- In the second installment of The Next’s coverage of the Women’s Professional Basketball League (WBL), our Tee Baker pulls back the curtain on the life of one of the league’s early stars, Molly (Bolin) Kazmer.
Watch List, Monday, Aug. 8
(Times in ET)
New York @ Dallas, 8 p.m., NBA TV (Local: Bally Sports Southwest, YES App, NBA TV Canada)
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Sunday, Aug. 7 recap
Minnesota (13–20) beat Atlanta (14–19), 81–71. The Lynx took the early lead and never looked back, even as the Dream came within one possession towards the end of the third quarter. Minnesota shot 14.4 percentage points better from three than Atlanta and have four more blocks, despite logging three more fouls. The Lynx also out-scored Atlanta in the paint 32–20.
Off-ball guard Kayla McBride led the Lynx and all scorers with 20 points on 7-for-15 shooting (3–7 3pt, 3–3 FT), four rebounds (two offensive) and a season-high six assists. Point guard Moriah Jefferson notched 18 points on 7-for-11 from the field (4–5 3pt), along with four rebounds and six assists. Center Sylvia Fowles had eight points on 3-for-5 shooting (2–2 FT), eight rebounds, two assists and three blocks. Off-ball guard Rachel Banham logged 12 points on 5-for-9 from the field (2–5 3pt) off the bench for Minnesota.
Combo forward Napheesa Collier made her season debut for the Lynx, returning from maternity leave after just over 10 weeks. Collier contributed six points on 2-for-7 shooting (1–4 3pt), two rebounds, one assist, one steal, and one block. Per The Next’s Lucas Seehafer, a cheerful Collier told media post-game her 21 minutes on the court were “twice as many” as she expected to play, but that the decision to come back to basketball was entirely her own.
For Atlanta, wing Rhyne Howard led with 16 points on 6-for-16 shooting (2–8 3pt, 2–4 FT), two rebounds, three assists and two steals. Point guard Aari McDonald notched 16 points on 4-for-10 from the field (2–7 3pt, 6–7 FT), two rebounds and two assists off the bench for the Dream. Big Cheyenne Parker logged 12 points on 5-for-10 shooting (2–5 FT), six rebounds (two offensive) and five assists.
Chicago (25–8) beat Connecticut (22–11), 94–91. The Sky jumped out ahead, building a double-digit lead with more than five minutes left to play in the first quarter. Chicago would maintain their advantage until the late second, when the Sun managed to cut the lead to just four after out-scoring the Sky 32–19 in the quarter. The teams traded buckets through the final minutes of play, when back-to-back three pointers from Sky point guard Courtney Vandersloot shifted the momentum in favor of Chicago.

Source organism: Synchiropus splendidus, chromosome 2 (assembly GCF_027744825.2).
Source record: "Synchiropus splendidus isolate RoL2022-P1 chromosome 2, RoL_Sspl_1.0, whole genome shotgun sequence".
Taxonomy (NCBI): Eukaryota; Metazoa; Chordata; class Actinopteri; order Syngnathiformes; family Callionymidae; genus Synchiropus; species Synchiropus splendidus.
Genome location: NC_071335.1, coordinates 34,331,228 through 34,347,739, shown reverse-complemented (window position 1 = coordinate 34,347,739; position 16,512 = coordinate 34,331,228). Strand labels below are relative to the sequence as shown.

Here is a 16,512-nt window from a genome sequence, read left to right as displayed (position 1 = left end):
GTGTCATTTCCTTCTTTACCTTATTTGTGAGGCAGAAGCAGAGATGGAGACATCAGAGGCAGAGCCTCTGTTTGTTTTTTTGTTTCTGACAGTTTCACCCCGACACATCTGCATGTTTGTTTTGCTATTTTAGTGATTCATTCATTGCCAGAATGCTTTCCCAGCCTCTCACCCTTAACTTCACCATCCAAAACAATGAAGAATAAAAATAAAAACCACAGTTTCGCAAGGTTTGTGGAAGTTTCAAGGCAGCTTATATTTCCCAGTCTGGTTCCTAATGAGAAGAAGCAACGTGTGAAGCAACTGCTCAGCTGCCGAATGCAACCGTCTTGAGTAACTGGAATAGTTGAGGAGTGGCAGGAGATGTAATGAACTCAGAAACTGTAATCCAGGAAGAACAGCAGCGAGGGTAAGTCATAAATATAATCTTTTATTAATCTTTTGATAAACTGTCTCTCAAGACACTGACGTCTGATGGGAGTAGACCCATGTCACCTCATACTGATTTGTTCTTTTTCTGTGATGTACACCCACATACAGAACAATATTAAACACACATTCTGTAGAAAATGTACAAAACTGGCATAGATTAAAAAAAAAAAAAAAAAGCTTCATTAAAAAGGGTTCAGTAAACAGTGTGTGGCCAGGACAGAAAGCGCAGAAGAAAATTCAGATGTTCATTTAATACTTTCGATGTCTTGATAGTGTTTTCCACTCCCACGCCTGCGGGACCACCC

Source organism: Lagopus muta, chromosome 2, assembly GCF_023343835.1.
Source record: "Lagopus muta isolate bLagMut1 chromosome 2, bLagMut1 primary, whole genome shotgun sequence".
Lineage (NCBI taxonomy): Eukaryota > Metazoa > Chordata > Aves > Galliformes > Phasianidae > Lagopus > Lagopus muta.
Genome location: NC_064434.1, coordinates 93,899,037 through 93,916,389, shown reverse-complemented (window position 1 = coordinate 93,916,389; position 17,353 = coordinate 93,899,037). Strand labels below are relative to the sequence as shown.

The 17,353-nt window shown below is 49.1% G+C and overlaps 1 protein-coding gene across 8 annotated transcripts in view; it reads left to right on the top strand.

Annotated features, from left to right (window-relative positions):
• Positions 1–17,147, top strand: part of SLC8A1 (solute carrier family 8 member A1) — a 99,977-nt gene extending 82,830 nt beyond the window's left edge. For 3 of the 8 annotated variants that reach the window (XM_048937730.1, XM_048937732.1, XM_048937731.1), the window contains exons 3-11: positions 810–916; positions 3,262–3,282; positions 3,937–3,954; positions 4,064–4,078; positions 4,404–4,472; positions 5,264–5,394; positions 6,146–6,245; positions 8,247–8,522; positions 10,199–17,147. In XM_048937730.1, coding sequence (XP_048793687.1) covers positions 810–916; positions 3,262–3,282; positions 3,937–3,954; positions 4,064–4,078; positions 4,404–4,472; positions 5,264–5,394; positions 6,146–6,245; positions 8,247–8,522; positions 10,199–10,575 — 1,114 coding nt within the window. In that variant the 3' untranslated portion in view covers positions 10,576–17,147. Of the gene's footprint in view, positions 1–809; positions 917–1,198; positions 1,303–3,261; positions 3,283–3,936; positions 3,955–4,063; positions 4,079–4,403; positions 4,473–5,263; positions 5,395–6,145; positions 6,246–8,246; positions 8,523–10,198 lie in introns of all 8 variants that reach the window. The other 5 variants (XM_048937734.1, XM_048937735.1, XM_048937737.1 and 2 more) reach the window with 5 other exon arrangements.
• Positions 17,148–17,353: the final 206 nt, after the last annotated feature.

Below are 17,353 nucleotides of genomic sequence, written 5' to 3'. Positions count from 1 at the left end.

Even as the Sun were able to come within one point of the lead in the final seconds of play, the Sky’s near-perfect free throw shooting and a just-missed final three-point attempt from Connecticut allowed Chicago to run away with the win. Overall, the Sky shot 10.7 percentage points better from the field than the Sun and secured five more blocks. The Sun grabbed eight more rebounds, all of which came on the offensive end, and logged 11 more second-chance points.
Vandersloot led Chicago and all scorers with 20 points on 7-for-13 shooting (3–6 3pt, 3–3 FT), five rebounds and a season-high four steals. Big Candace Parker notched a double-double with 18 points on 7-for-13 shooting (1–4 3pt, 3–4 FT) and 12 rebounds, along with five assists and two blocks on four turnovers. Big Emma Meesseman had 15 points on 6-for-8 from the field (3–4 3pt), four rebounds, five assists and two steals. Off-ball guard Allie Quigley notched 15 points on 6-for-10 shooting (1–3 3pt), four assists and two blocks. Point guard Julie Allemand contributed four points on 2-for-3 shooting and three assists in her 10 minutes off the bench for Chicago.
Big wing DeWanna Bonner led the Sun with 18 points on 7-for-11 shooting (1–4 3pt, 3–3 FT), four rebounds (two offensive) and six assists on four fouls. Big Jonquel Jones logged her tenth double-double of the season with 17 points on 6-for-7 shooting (1–1 3pt, 4–4 FT) and 10 rebounds (three offensive), along with three assists. Big wing Alyssa Thomas had 16 points on 8-for-18 shooting, eight rebounds (two offensive) and three assists on four fouls. In her 18 minutes off the bench for Connecticut, point guard Odyssey Sims notched a season-high 13 points on 5-for-9 shooting (1–2 3pt, 2–2 FT) and four assists.